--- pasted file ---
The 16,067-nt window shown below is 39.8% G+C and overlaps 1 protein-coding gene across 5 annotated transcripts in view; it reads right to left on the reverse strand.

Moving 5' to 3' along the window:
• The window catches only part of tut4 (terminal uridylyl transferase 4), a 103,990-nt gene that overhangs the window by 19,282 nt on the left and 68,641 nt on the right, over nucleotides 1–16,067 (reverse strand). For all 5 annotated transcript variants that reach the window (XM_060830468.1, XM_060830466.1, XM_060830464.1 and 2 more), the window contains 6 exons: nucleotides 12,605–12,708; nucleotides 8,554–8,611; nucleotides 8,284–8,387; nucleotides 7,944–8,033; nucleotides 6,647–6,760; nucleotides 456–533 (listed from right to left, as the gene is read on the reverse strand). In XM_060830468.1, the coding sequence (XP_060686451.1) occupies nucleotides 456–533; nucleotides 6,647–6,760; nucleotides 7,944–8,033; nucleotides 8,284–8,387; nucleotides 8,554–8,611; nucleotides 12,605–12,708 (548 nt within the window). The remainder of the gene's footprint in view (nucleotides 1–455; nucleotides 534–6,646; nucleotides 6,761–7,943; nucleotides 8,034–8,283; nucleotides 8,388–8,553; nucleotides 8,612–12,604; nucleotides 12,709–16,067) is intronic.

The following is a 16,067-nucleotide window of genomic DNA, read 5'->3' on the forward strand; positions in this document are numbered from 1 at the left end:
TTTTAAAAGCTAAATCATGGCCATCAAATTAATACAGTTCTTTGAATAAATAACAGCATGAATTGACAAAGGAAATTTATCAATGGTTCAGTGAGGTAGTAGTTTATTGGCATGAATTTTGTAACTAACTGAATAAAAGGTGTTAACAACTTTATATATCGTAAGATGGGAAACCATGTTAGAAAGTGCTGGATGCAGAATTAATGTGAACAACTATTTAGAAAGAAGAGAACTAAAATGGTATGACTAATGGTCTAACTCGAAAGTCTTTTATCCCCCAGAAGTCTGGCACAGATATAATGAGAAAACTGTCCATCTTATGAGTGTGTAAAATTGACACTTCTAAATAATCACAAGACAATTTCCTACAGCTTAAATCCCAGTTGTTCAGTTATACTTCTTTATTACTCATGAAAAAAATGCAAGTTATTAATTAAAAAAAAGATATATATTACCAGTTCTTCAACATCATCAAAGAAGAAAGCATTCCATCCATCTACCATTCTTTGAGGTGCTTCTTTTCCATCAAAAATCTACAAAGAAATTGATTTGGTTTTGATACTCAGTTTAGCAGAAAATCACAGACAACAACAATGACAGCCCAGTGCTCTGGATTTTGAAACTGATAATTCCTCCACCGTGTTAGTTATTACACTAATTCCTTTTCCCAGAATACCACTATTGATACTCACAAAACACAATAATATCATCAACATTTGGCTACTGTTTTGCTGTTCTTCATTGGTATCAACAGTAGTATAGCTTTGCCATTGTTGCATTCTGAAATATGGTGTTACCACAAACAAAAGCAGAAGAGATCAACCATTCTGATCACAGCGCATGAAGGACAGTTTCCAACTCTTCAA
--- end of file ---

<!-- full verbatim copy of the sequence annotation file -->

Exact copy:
The 16,067-nt window shown below is 39.8% G+C and overlaps 1 protein-coding gene across 5 annotated transcripts in view; it reads right to left on the reverse strand.

Moving 5' to 3' along the window:
• The window catches only part of tut4 (terminal uridylyl transferase 4), a 103,990-nt gene that overhangs the window by 19,282 nt on the left and 68,641 nt on the right, over nucleotides 1–16,067 (reverse strand). For all 5 annotated transcript variants that reach the window (XM_060830468.1, XM_060830466.1, XM_060830464.1 and 2 more), the window contains 6 exons: nucleotides 12,605–12,708; nucleotides 8,554–8,611; nucleotides 8,284–8,387; nucleotides 7,944–8,033; nucleotides 6,647–6,760; nucleotides 456–533 (listed from right to left, as the gene is read on the reverse strand). In XM_060830468.1, the coding sequence (XP_060686451.1) occupies nucleotides 456–533; nucleotides 6,647–6,760; nucleotides 7,944–8,033; nucleotides 8,284–8,387; nucleotides 8,554–8,611; nucleotides 12,605–12,708 (548 nt within the window). The remainder of the gene's footprint in view (nucleotides 1–455; nucleotides 534–6,646; nucleotides 6,761–7,943; nucleotides 8,034–8,283; nucleotides 8,388–8,553; nucleotides 8,612–12,604; nucleotides 12,709–16,067) is intronic.

The following is a 16,067-nucleotide window of genomic DNA, read 5'->3' on the forward strand; positions in this document are numbered from 1 at the left end:
TTTTAAAAGCTAAATCATGGCCATCAAATTAATACAGTTCTTTGAATAAATAACAGCATGAATTGACAAAGGAAATTTATCAATGGTTCAGTGAGGTAGTAGTTTATTGGCATGAATTTTGTAACTAACTGAATAAAAGGTGTTAACAACTTTATATATCGTAAGATGGGAAACCATGTTAGAAAGTGCTGGATGCAGAATTAATGTGAACAACTATTTAGAAAGAAGAGAACTAAAATGGTATGACTAATGGTCTAACTCGAAAGTCTTTTATCCCCCAGAAGTCTGGCACAGATATAATGAGAAAACTGTCCATCTTATGAGTGTGTAAAATTGACACTTCTAAATAATCACAAGACAATTTCCTACAGCTTAAATCCCAGTTGTTCAGTTATACTTCTTTATTACTCATGAAAAAAATGCAAGTTATTAATTAAAAAAAAGATATATATTACCAGTTCTTCAACATCATCAAAGAAGAAAGCATTCCATCCATCTACCATTCTTTGAGGTGCTTCTTTTCCATCAAAAATCTACAAAGAAATTGATTTGGTTTTGATACTCAGTTTAGCAGAAAATCACAGACAACAACAATGACAGCCCAGTGCTCTGGATTTTGAAACTGATAATTCCTCCACCGTGTTAGTTATTACACTAATTCCTTTTCCCAGAATACCACTATTGATACTCACAAAACACAATAATATCATCAACATTTGGCTACTGTTTTGCTGTTCTTCATTGGTATCAACAGTAGTATAGCTTTGCCATTGTTGCATTCTGAAATATGGTGTTACCACAAACAAAAGCAGAAGAGATCAACCATTCTGATCACAGCGCATGAAGGACAGTTTCCAACTCTTCAA